The national god of ancient Israel and Judah.- Yahweh
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The group of ancient Semitic religions practiced by the Canaanites living in the ancient Levant from at least the early Bronze Age through the first centuries AD. Canaanite religion was polytheistic and, in some cases, monolatristic.
Asherah, queen consort of El (Ugaritic religion), Elkunirsa (Hittite religion), Yahweh (Israelite religion), Amurru (Amorite religion), Anu (Akkadian religion) and 'Amm (Religion in pre-Islamic Arabia) Symbolized by an Asherah pole in the Hebrew Bible.
Four-letter Hebrew theonym , the name of God in Judaism and Christianity.
While there is no consensus about the structure and etymology of the name, the form Yahweh is now accepted almost universally.
Deity or god responsible for the creation of the Earth, world, and universe in human religion and mythology.
In the second story, God, now referred to by the personal name Yahweh, creates Adam, the first man, from dust and places him in the Garden of Eden, where he is given dominion over the animals.
Second book of the Bible.
It narrates the story of the Exodus, in which the Israelites leave slavery in Biblical Egypt through the strength of Yahweh, who has chosen them as his people.
Heavenly host (צבאות sabaoth or tzva'ot, "armies") refers to the army of angels mentioned both in the Hebrew and Christian Bibles, as well as other Jewish and Christian texts.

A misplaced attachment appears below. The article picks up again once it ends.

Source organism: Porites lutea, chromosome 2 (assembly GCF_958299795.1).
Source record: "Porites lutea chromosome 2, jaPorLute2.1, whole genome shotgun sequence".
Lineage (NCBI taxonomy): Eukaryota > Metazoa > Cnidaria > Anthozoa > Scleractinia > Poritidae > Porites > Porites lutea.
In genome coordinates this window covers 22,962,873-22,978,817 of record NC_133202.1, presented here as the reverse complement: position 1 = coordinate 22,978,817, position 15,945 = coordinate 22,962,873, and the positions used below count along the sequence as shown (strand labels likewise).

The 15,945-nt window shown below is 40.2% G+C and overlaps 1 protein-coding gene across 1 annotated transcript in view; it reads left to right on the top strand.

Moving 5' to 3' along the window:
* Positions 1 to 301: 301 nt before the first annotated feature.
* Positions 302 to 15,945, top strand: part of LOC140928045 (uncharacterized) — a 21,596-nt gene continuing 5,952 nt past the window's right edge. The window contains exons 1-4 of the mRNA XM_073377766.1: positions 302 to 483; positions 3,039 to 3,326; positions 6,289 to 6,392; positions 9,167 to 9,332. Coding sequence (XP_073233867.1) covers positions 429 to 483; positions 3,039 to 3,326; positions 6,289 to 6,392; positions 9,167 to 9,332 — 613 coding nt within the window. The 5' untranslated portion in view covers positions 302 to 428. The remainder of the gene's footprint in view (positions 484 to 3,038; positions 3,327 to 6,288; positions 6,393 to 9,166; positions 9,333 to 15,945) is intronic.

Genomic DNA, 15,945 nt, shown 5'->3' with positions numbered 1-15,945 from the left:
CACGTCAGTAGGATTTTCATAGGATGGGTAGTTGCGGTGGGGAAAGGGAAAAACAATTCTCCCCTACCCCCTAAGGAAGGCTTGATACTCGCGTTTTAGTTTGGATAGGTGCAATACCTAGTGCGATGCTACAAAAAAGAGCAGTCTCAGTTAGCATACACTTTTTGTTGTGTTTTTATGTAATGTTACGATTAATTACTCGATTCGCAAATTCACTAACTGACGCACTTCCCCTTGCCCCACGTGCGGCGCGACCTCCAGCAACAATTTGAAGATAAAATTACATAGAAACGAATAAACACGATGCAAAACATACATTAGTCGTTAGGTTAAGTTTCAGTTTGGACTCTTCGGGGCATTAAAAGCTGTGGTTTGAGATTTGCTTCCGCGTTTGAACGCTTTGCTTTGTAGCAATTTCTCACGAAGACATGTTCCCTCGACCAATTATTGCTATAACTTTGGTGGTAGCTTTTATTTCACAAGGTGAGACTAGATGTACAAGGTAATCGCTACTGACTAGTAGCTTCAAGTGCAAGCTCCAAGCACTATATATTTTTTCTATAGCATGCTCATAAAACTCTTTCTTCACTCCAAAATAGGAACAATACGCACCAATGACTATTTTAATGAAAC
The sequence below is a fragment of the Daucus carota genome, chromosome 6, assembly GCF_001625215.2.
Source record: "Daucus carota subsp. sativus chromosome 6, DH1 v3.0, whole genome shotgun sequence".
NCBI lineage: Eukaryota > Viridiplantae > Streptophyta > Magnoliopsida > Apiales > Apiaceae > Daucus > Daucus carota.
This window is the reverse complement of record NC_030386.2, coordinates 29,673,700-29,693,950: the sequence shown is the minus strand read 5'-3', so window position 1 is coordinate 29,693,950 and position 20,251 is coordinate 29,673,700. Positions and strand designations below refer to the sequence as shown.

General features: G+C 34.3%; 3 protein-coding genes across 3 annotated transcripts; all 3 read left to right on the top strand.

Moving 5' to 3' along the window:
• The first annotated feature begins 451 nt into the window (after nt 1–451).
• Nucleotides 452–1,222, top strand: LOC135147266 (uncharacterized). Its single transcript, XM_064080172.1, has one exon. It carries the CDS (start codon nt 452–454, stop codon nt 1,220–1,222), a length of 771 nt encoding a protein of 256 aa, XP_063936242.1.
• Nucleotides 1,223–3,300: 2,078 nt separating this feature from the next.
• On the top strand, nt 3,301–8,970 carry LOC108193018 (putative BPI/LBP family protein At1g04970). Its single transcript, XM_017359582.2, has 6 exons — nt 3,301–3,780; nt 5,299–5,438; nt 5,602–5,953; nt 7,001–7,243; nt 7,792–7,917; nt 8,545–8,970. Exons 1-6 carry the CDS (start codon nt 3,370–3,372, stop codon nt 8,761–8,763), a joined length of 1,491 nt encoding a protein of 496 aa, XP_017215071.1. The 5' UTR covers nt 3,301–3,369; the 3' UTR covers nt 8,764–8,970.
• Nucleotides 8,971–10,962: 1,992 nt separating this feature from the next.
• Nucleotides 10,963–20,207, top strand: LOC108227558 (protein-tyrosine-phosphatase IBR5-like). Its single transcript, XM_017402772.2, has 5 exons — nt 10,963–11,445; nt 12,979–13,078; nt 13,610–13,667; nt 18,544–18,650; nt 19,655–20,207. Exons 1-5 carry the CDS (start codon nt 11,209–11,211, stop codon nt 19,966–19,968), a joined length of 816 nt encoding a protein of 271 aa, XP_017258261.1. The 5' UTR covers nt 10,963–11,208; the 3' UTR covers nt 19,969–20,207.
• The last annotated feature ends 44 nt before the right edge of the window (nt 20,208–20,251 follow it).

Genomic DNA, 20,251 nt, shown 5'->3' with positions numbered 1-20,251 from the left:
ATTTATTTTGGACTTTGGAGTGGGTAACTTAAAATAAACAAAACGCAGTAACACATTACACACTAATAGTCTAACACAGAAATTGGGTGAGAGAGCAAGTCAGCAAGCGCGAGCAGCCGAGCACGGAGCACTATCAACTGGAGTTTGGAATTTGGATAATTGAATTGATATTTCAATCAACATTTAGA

In the Hebrew Bible, the name Yahweh and the title Elohim (literally 'gods', usually rendered as 'God' in English translations) frequently occur with the word tzevaot or sabaoth ("hosts" or "armies", Hebrew: צבאות) as YHWH Elohe Tzevaot ("YHWH God of Hosts"), Elohe Tzevaot ("God of Hosts"), Adonai YHWH Tzevaot ("Lord YHWH of Hosts") or, most frequently, YHWH Tzevaot ("YHWH of Hosts").
City in Western Asia.
Modern scholars argue that Jews branched out of the Canaanite peoples and culture through the development of a distinct monolatrous—and later monotheistic—religion centred on El/Yahweh.
Hebrew word meaning "gods".
The word Elohim occurs more than 2500 times in the Hebrew Bible, with meanings ranging from "gods" in a general sense (as in, where it describes "the gods of Egypt"), to specific gods (the frequent references to Yahweh as the "elohim" of Israel), to seraphim, and other supernatural beings, to the spirits of the dead brought up at the behest of King Saul in , and even to kings and prophets (e.g., ).
Fifth book of the Torah, and the fifth book of the Christian Old Testament.
The second sermon reminds the Israelites of the need to follow Yahweh and the laws (or teachings) he has given them, on which their possession of the land depends.
Northwest Semitic word meaning "god" or "deity", or referring (as a proper name) to any one of multiple major ancient Near Eastern deities.
ʼĒl is a generic word for god that could be used for any god, including Hadad, Moloch, or Yahweh.
Geographical place mentioned in the Hebrew Bible and Quran.
According to Karel van der Toorn, "By the 14th century BC, before the cult of Yahweh had reached Israel, groups of Edomites and Midianites worshipped Yahweh as their god;" this conclusion is based on identification between Midianites and the Shasu.